How to stop thieves from stealing your vehicle was top of mind for Winnipeg police Sunday, after two suspects were arrested over the holidays.
Both take downs were caught on video Dec. 30 with the help of the police helicopter, Air1.
Police said one pursuit took place after a vehicle was stolen when it was left running.
Police said the other pursuit took place after a suspect broke into vehicle and found keys for the owners other car inside.
Const. Jay Murray said because of changes in technology, it’s harder to steal vehicles than it used to be, but motorists not being cognizant of keys is a significant issue.
He said two of the most common ways to steal a vehicle are preventable, leaving it running and unattended, or off but with keys still inside.
Once taken, a theft can create even bigger problems.
“All it takes is one person that finds it too cold or a thief or someone that wants to get somewhere and take it for a ride,” said Murray.
“Not only are you dealing with the headache of not knowing where your vehicle is and maybe damages or being driven hard, but it’s a situation like this that can put members of the public at risk or officers as well,” he added.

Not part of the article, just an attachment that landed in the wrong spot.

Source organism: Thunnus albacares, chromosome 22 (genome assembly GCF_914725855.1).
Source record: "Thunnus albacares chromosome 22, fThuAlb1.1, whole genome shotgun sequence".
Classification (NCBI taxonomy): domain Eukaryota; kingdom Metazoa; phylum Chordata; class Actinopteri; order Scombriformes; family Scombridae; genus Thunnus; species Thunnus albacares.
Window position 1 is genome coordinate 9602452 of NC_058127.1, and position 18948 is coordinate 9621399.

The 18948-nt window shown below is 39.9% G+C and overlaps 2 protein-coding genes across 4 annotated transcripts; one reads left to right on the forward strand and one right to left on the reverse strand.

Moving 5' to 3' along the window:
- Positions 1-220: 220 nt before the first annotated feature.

CAA Manitoba’s Erika Miller said if you want to warm up your vehicle, driving it creates a warmer cabin then to have it running.
Miller and police both recommend motorists use a remote starter to help heat up a vehicle with the doors still locked instead of leaving it unattended.
“It’s really useful if you want to start your car up, you can just click on your fob and your car starts and it’s something you can do in an apartment, a condo or a house,” she said.
Winnipeg police said carjackings are the least common of the three main ways vehicles are stolen.
They say if you ever find yourself in a situation where someone is trying to take your vehicle, do your best to get to safety and call 911.